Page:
American Sign Language phonemic awareness in deaf children: implications for instruction
Di Perri, Kristin Anderson
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For children who are deaf, one aspect of early English literacy instruction has always been problematic. Deaf children have great difficulty in learning to employ a sound-based phonetic to alphabetic mapping process such as required in reading and writing without natural linguistic access to English. This dissertation presents two studies. In Study #1 subjects are given the American Sign Language Phonemic Awareness Inventory (ASLP AI). In Study #2 the phonological aspect ofhandshape and its relationship to the Manual Alphabet is investigated. Twenty-nine deaf children, between the ages of 4-8, who used sign language, were tested on 7 major ASL Phonological tasks. 175 questions were posed. Of the total group, eight children had deaf parents (DCDP) and twenty-one children had hearing parents (DCHP). Seventeen deaf adults (1 0 DADP) and 7 (DAHP) took a portion or all of the tests. In addition the child subjects, depending on reading ability, were also given either the Peabody Individual Achievement Test-Revised (PIAT-R) (spelling and reading comprehension subtests) or all sections ofthe Test of Early Reading Ability (TERA-3). Results showed that all subjects were able to process the questions according to the phonological parameters of ASL. That is, subjects appear to have internalized the visual structural components of ASL and were able to work with ASL phonemes as hearing children do with spoken language. In the second study, the handshape task indicated that the subjects associated prompts (the 20 Manual Alphabet handshapes in particular) with a phonological component of ASL rather than as a letter of English. A factorial ANOVA showed that parent's audiological status did not influence the subject's phonemic awareness of ASL. In Study #2, a paired comparisons t-tests showed that overall response rates for handshape prompts resulted in significant differences: favoring ASL responses in comparison with English responses. Correlation matrices indicated that the stronger the subjects phonemic awareness of ASL and the ability to recall lexical items when given a prompt the stronger the scores on a beginning test of English literacy (TERA).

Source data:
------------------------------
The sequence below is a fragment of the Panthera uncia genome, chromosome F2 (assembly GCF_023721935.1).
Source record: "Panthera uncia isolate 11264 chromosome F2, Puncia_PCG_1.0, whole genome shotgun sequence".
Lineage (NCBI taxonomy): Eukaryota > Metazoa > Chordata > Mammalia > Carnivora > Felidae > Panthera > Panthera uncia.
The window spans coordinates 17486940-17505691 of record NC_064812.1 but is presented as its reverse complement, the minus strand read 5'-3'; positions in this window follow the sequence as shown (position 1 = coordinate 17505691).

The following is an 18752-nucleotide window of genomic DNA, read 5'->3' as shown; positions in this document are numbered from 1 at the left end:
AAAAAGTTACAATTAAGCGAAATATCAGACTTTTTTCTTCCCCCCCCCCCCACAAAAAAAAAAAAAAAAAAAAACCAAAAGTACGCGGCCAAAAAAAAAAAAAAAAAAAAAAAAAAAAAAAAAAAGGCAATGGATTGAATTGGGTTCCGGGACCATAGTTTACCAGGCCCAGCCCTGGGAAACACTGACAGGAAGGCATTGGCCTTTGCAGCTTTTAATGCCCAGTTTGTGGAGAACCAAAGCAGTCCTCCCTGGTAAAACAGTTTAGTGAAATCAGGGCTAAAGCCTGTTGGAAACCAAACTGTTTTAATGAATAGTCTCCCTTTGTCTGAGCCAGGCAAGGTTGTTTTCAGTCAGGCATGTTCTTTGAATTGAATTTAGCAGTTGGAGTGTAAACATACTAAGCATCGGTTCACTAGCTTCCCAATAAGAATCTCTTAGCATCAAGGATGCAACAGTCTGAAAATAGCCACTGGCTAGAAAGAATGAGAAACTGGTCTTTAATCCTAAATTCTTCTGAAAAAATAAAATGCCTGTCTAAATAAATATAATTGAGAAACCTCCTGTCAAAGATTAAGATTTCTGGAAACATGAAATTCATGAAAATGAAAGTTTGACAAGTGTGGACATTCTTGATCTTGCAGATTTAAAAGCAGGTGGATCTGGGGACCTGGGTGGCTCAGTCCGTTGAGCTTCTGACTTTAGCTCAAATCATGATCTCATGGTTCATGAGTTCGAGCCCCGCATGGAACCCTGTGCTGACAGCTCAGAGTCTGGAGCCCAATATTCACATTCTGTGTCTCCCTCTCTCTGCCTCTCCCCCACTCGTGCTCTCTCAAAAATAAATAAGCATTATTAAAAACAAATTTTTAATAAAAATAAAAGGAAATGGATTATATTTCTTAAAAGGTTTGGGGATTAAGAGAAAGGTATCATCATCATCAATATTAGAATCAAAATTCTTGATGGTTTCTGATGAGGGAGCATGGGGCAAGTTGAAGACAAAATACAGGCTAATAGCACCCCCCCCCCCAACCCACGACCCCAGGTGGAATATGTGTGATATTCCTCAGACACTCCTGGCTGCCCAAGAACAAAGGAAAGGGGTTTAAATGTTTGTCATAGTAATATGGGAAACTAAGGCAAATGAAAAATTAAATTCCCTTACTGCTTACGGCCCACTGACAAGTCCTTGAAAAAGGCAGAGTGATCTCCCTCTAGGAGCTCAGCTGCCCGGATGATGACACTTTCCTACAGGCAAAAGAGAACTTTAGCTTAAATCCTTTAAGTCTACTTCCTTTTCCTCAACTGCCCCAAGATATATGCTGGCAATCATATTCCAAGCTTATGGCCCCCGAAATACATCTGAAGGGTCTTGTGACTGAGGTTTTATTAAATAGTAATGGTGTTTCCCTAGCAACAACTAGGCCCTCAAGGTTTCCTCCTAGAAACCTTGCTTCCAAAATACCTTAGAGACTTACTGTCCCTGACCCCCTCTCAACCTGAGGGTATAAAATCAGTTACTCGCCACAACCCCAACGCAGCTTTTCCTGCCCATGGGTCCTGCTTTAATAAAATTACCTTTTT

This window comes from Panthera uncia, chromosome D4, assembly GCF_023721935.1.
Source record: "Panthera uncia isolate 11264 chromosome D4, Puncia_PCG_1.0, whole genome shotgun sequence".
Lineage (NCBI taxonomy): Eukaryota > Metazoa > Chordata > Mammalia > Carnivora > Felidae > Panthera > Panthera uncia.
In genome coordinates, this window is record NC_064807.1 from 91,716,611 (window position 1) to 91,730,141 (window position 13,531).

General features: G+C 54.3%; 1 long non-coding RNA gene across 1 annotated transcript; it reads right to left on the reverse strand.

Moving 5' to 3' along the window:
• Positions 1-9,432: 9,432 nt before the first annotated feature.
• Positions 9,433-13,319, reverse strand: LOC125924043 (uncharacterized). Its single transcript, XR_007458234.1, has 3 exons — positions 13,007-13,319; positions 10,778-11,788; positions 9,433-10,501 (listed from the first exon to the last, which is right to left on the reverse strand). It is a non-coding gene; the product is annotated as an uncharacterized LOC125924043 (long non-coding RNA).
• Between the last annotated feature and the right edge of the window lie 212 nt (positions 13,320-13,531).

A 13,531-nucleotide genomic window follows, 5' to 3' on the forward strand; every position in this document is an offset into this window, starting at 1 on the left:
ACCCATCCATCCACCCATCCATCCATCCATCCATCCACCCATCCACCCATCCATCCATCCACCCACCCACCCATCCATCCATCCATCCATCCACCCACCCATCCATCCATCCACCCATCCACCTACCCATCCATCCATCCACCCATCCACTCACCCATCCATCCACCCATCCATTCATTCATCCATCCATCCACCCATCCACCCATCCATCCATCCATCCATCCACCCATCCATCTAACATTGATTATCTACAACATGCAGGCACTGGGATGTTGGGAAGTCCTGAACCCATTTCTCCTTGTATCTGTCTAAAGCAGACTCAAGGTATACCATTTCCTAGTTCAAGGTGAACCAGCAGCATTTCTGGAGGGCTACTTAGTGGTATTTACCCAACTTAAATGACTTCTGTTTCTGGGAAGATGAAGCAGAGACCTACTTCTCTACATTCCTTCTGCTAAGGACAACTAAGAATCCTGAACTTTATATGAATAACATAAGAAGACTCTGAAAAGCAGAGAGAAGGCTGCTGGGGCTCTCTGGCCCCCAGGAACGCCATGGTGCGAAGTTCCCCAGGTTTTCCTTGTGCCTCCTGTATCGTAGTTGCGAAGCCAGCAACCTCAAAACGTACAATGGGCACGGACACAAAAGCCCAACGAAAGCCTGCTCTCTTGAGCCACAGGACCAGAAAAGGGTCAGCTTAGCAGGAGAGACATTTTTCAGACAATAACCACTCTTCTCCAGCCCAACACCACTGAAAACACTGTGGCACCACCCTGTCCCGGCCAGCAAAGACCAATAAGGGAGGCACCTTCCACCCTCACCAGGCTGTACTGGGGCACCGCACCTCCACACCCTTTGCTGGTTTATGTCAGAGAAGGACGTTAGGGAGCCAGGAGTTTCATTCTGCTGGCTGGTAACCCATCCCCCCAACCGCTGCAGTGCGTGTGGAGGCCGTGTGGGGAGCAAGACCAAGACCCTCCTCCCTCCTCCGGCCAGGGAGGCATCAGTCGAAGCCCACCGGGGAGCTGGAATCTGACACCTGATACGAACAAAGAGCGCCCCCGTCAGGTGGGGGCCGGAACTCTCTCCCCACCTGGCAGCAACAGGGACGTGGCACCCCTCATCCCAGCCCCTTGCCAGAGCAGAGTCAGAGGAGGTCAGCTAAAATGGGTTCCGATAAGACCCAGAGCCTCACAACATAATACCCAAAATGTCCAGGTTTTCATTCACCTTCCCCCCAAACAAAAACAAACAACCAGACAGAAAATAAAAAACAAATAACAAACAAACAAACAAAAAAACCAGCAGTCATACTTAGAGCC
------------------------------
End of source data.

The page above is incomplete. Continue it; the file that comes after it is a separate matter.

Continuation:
Thesis (Ph.D.)--Boston University
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